|Lakes Region Visitor Centers
New Hampton:Open daily, year-round.
Take Exit 23 off I-93, head east on Route 104. We're right off the exit ramp on left.
Alton Bay: Open May-October.
Route 11, on the bay next to the town docks in the old train station.
Stop by the New Hampton Visitor Information Center to purchase White Mountain National Forest Parking Passes. 1-7 day passes ($5); Annual ($20) and Household ($25) available.
Manchester Airport: www.flymanchester.com/
Strategically located in the heart of New England,
Manchester Airport is just twenty minutes from the
Massachusetts border and less than an hour's drive
from the region's most popular ski areas, scenic seacoast
beaches and peaceful lakefront resorts.
Easy access, competitive airfares, ample affordable
parking and a growing schedule of non-stop and direct
jet service make Manchester the airport of choice in
New England. Manchester Airport is served by: Air Canada,
Continental Airlines, Continental Connection, Continental
Express, Delta Air Lines, Delta Connection COMAIR,
Northwest Airlines, Southwest Airlines, United Airlines,
United Express, US Airways and US Airways Express.
MOUNT WASHINGTON CRUISES.
Times have changed and so has the "MOUNT". What used to be basically a summer attraction now operates May through October, offering Daytime Scenic, Evening Dinner/Dance and Special Theme cruises. In 1987 a new home port facility was built at Weirs Beach. This new building included an on-shore kitchen, expanded gift shop and modern offices. For the past ten years the "MOUNT" has been owned and operated by local individuals.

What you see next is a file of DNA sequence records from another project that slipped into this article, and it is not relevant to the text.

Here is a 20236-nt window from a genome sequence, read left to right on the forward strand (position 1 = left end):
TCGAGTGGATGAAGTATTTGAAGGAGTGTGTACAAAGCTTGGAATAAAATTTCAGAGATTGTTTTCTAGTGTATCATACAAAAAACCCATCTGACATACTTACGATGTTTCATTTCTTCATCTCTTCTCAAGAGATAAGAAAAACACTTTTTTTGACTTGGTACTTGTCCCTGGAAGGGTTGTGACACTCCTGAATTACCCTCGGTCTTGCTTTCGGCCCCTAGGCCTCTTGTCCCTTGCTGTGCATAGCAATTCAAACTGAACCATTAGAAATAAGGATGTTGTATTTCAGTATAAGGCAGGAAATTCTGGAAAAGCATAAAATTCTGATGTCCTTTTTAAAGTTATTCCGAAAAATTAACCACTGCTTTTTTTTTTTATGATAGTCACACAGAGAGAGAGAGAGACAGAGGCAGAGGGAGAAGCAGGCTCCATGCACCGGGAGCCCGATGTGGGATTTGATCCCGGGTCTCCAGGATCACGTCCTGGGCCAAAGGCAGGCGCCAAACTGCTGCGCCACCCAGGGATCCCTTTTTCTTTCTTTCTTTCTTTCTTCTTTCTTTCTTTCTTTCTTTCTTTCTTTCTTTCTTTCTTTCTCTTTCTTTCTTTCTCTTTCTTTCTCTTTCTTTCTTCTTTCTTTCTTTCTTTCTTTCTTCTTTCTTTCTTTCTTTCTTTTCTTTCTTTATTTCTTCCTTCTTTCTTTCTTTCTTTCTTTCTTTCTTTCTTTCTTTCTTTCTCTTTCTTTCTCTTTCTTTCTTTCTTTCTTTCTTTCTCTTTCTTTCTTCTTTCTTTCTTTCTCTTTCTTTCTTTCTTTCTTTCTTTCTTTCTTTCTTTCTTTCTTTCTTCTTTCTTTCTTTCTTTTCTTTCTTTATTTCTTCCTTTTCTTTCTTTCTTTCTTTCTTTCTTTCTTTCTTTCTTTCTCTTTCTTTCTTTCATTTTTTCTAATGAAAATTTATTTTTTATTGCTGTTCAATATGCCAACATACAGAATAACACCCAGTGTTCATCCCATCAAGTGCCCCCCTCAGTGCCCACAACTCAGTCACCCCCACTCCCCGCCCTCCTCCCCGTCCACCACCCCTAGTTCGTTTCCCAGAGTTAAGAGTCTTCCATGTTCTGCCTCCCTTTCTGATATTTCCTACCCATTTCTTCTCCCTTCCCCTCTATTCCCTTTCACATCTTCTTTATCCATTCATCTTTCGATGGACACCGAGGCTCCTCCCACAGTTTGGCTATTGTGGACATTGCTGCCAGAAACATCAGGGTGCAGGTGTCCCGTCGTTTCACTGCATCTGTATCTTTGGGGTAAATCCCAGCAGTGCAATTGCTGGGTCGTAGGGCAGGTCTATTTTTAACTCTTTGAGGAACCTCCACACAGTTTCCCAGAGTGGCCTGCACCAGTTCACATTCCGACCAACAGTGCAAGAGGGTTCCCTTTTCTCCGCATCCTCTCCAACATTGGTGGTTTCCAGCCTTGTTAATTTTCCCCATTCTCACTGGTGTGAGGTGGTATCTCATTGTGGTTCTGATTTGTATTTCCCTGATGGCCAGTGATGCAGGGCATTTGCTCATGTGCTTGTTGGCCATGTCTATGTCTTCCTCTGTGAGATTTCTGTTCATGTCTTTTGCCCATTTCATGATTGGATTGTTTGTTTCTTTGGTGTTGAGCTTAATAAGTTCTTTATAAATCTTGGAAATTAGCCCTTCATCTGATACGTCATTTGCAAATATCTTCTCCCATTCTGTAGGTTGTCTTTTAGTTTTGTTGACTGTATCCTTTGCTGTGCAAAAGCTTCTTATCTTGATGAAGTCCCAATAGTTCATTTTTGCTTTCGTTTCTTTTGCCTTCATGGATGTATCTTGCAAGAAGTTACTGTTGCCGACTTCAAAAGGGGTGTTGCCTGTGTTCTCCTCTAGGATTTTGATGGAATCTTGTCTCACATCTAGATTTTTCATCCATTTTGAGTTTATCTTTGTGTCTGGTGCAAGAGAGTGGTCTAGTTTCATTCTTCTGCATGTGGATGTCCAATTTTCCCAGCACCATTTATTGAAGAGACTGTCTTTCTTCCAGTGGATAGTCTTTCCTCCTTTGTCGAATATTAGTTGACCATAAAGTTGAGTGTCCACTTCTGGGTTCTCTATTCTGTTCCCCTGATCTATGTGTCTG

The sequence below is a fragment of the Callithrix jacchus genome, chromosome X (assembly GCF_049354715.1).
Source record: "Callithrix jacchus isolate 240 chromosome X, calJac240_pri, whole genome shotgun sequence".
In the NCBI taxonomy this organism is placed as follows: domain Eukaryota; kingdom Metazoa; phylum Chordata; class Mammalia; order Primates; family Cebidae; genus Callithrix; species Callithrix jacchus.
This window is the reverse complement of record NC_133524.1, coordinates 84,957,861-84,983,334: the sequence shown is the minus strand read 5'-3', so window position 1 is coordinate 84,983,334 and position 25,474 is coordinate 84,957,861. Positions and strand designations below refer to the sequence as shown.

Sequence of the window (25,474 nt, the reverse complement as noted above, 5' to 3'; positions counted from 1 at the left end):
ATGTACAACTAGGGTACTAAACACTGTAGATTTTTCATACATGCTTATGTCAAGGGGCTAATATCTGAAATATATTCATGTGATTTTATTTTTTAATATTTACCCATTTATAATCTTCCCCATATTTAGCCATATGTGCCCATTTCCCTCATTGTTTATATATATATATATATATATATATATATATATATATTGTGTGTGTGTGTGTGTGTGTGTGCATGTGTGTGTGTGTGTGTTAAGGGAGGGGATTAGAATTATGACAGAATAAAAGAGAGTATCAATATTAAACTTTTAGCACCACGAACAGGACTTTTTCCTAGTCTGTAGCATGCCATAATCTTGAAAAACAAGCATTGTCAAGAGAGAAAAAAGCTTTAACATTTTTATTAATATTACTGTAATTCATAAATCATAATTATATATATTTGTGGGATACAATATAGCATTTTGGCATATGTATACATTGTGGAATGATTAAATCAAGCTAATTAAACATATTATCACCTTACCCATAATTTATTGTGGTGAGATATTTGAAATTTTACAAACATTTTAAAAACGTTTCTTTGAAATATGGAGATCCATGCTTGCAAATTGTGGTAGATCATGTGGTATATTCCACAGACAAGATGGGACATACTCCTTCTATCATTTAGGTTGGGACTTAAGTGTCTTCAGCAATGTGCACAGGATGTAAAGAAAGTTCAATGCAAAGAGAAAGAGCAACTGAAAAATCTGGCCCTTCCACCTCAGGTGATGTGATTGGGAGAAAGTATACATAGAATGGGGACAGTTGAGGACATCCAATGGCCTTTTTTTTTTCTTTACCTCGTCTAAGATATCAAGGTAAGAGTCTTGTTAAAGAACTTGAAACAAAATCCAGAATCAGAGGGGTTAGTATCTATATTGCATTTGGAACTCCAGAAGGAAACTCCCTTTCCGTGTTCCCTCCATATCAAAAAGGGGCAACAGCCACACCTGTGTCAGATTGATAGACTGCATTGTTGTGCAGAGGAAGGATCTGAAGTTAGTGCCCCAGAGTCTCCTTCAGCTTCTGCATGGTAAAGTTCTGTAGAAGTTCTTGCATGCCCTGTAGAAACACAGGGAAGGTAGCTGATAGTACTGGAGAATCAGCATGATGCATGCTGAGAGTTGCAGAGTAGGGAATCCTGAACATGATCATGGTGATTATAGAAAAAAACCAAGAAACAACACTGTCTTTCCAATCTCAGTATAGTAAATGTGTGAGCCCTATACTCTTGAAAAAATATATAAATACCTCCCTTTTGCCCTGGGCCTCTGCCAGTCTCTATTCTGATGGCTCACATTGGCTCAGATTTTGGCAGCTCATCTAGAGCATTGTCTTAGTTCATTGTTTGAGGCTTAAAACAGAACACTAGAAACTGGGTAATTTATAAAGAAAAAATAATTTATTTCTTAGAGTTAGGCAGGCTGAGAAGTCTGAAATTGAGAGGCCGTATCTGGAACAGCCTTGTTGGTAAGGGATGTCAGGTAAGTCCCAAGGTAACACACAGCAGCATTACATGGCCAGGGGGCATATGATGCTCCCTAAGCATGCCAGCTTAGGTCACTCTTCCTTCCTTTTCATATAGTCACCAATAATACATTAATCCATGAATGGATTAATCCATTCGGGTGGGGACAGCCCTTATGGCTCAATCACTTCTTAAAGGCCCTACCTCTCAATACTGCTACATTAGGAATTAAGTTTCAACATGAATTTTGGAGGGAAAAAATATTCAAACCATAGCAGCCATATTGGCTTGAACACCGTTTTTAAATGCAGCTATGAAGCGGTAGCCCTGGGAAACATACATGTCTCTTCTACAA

With a capacity of 1250 passengers,
the MOUNT is a popular venue for school proms, college
gatherings, and large corporate celebrations, not
to mention all the tourists visiting New Hampshire.
The MOUNT is a true fixture in the Lakes Region making
the choice of where to get married an easy one. We
estimate that over 700 happy couples have tied the
knot on the MOUNT and many return to share the memories.
Covered Bridges in New HampshireCovered bridges represent a link with our past. They stand as monuments to builders who had the vision and the ability to design and construct engineering masterpieces of wood. Men such as Ithiel Town, Stephen Long, James Tasker, and more recently, Milton Graton have left a lasting impression on the landscape.
The romanticist might see that covered bridges represent a more relaxed time, free from the stress of modern age. These structures evoke images of a slow horse and buggy ride to church on a quiet Sunday, a stolen kiss under the cover of the bridge, or the peacefulness of fishing from a seat on the edge of the bridge, line in the water yet indifferent as to whether or not a fish bites. The historian might see in these spans the development of truss types still in use today, the original attempts to understand the strength of materials, and the analysis of stress on complex structures. Everyone can agree that these bridges were essential to progress by replacing dangerous ferry crossings, reducing the isolation of rural areas, increasing travel speed, and aiding commerce.
Because of their obvious antiquity and their visual
appeal, covered bridges have long been appreciated.
New Hampshire's wooden bridges were highlighted in
W. Edward White's 1942 booklet, Covered Bridges
in New Hampshire, and in any subsequent articles
and books. Because of such advocacy, covered bridges
became the first type of historic structures specifically
protected by state law in New Hampshire. The Laws
of the State of New Hampshire, 1963, Chapter 96 pertain
to the preservation of these bridges. The law recognizes
that wooden covered bridges are of historical interest
and are desirable to retain. These bridges are eligible
for state aid for their rehabilitation, and a public
hearing is required when such bridges are proposed
to be demolished.
Other attractions that make the Lakes Region Special